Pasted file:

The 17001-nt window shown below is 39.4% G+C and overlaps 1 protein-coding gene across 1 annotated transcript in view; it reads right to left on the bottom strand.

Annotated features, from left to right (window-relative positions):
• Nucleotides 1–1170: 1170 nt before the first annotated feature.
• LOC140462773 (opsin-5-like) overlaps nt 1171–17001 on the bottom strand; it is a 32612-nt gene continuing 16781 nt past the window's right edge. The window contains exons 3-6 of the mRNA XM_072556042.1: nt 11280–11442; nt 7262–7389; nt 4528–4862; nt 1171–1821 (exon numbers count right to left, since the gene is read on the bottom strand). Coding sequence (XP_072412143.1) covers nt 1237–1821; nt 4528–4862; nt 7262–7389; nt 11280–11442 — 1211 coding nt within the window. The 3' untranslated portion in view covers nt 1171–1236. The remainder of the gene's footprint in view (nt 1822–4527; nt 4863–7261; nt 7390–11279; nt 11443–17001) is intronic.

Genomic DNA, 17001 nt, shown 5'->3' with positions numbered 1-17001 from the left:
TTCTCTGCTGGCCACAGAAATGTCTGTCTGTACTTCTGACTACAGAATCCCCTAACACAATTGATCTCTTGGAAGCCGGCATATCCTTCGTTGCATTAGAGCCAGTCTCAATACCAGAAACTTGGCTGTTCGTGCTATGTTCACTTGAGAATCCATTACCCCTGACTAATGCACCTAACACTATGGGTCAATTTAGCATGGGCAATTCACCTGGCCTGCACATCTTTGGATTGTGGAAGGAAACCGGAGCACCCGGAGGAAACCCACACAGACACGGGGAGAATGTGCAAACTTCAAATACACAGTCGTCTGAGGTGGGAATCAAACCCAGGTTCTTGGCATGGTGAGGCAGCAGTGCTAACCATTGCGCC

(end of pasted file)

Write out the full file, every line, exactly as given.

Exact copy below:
The 17001-nt window shown below is 39.4% G+C and overlaps 1 protein-coding gene across 1 annotated transcript in view; it reads right to left on the bottom strand.

Annotated features, from left to right (window-relative positions):
• Nucleotides 1–1170: 1170 nt before the first annotated feature.
• LOC140462773 (opsin-5-like) overlaps nt 1171–17001 on the bottom strand; it is a 32612-nt gene continuing 16781 nt past the window's right edge. The window contains exons 3-6 of the mRNA XM_072556042.1: nt 11280–11442; nt 7262–7389; nt 4528–4862; nt 1171–1821 (exon numbers count right to left, since the gene is read on the bottom strand). Coding sequence (XP_072412143.1) covers nt 1237–1821; nt 4528–4862; nt 7262–7389; nt 11280–11442 — 1211 coding nt within the window. The 3' untranslated portion in view covers nt 1171–1236. The remainder of the gene's footprint in view (nt 1822–4527; nt 4863–7261; nt 7390–11279; nt 11443–17001) is intronic.

Genomic DNA, 17001 nt, shown 5'->3' with positions numbered 1-17001 from the left:
TTCTCTGCTGGCCACAGAAATGTCTGTCTGTACTTCTGACTACAGAATCCCCTAACACAATTGATCTCTTGGAAGCCGGCATATCCTTCGTTGCATTAGAGCCAGTCTCAATACCAGAAACTTGGCTGTTCGTGCTATGTTCACTTGAGAATCCATTACCCCTGACTAATGCACCTAACACTATGGGTCAATTTAGCATGGGCAATTCACCTGGCCTGCACATCTTTGGATTGTGGAAGGAAACCGGAGCACCCGGAGGAAACCCACACAGACACGGGGAGAATGTGCAAACTTCAAATACACAGTCGTCTGAGGTGGGAATCAAACCCAGGTTCTTGGCATGGTGAGGCAGCAGTGCTAACCATTGCGCC